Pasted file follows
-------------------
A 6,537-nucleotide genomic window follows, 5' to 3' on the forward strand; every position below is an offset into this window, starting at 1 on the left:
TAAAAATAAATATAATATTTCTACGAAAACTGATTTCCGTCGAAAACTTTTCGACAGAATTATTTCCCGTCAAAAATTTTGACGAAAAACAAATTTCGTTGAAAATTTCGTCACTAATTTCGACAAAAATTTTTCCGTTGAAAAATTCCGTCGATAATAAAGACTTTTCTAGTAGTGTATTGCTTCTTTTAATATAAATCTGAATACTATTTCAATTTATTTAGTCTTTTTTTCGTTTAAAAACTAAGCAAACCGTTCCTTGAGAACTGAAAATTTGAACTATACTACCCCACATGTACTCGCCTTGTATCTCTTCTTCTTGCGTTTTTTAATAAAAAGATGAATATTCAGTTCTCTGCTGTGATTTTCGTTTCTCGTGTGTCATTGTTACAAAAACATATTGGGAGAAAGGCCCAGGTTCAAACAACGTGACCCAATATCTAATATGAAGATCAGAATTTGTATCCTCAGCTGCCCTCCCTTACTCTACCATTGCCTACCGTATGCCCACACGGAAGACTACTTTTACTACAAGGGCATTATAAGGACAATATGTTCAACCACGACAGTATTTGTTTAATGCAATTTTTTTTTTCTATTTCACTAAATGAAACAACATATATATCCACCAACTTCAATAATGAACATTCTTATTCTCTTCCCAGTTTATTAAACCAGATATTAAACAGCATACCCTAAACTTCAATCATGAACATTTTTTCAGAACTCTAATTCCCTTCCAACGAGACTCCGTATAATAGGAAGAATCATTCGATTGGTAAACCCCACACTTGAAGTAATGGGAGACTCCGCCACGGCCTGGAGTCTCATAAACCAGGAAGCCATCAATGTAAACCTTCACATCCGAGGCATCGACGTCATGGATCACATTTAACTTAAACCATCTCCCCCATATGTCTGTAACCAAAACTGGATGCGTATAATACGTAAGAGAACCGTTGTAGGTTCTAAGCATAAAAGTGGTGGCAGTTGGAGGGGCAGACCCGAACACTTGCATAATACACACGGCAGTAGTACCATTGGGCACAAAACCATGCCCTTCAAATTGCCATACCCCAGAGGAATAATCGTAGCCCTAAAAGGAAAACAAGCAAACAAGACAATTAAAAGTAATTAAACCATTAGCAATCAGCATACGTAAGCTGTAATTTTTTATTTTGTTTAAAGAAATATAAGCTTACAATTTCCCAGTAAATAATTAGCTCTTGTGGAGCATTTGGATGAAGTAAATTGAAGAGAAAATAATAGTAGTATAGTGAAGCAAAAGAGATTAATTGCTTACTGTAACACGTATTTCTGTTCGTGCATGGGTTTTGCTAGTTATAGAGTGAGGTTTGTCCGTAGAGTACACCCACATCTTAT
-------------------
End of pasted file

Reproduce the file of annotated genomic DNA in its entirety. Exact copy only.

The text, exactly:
A 6,537-nucleotide genomic window follows, 5' to 3' on the forward strand; every position below is an offset into this window, starting at 1 on the left:
TAAAAATAAATATAATATTTCTACGAAAACTGATTTCCGTCGAAAACTTTTCGACAGAATTATTTCCCGTCAAAAATTTTGACGAAAAACAAATTTCGTTGAAAATTTCGTCACTAATTTCGACAAAAATTTTTCCGTTGAAAAATTCCGTCGATAATAAAGACTTTTCTAGTAGTGTATTGCTTCTTTTAATATAAATCTGAATACTATTTCAATTTATTTAGTCTTTTTTTCGTTTAAAAACTAAGCAAACCGTTCCTTGAGAACTGAAAATTTGAACTATACTACCCCACATGTACTCGCCTTGTATCTCTTCTTCTTGCGTTTTTTAATAAAAAGATGAATATTCAGTTCTCTGCTGTGATTTTCGTTTCTCGTGTGTCATTGTTACAAAAACATATTGGGAGAAAGGCCCAGGTTCAAACAACGTGACCCAATATCTAATATGAAGATCAGAATTTGTATCCTCAGCTGCCCTCCCTTACTCTACCATTGCCTACCGTATGCCCACACGGAAGACTACTTTTACTACAAGGGCATTATAAGGACAATATGTTCAACCACGACAGTATTTGTTTAATGCAATTTTTTTTTTCTATTTCACTAAATGAAACAACATATATATCCACCAACTTCAATAATGAACATTCTTATTCTCTTCCCAGTTTATTAAACCAGATATTAAACAGCATACCCTAAACTTCAATCATGAACATTTTTTCAGAACTCTAATTCCCTTCCAACGAGACTCCGTATAATAGGAAGAATCATTCGATTGGTAAACCCCACACTTGAAGTAATGGGAGACTCCGCCACGGCCTGGAGTCTCATAAACCAGGAAGCCATCAATGTAAACCTTCACATCCGAGGCATCGACGTCATGGATCACATTTAACTTAAACCATCTCCCCCATATGTCTGTAACCAAAACTGGATGCGTATAATACGTAAGAGAACCGTTGTAGGTTCTAAGCATAAAAGTGGTGGCAGTTGGAGGGGCAGACCCGAACACTTGCATAATACACACGGCAGTAGTACCATTGGGCACAAAACCATGCCCTTCAAATTGCCATACCCCAGAGGAATAATCGTAGCCCTAAAAGGAAAACAAGCAAACAAGACAATTAAAAGTAATTAAACCATTAGCAATCAGCATACGTAAGCTGTAATTTTTTATTTTGTTTAAAGAAATATAAGCTTACAATTTCCCAGTAAATAATTAGCTCTTGTGGAGCATTTGGATGAAGTAAATTGAAGAGAAAATAATAGTAGTATAGTGAAGCAAAAGAGATTAATTGCTTACTGTAACACGTATTTCTGTTCGTGCATGGGTTTTGCTAGTTATAGAGTGAGGTTTGTCCGTAGAGTACACCCACATCTTAT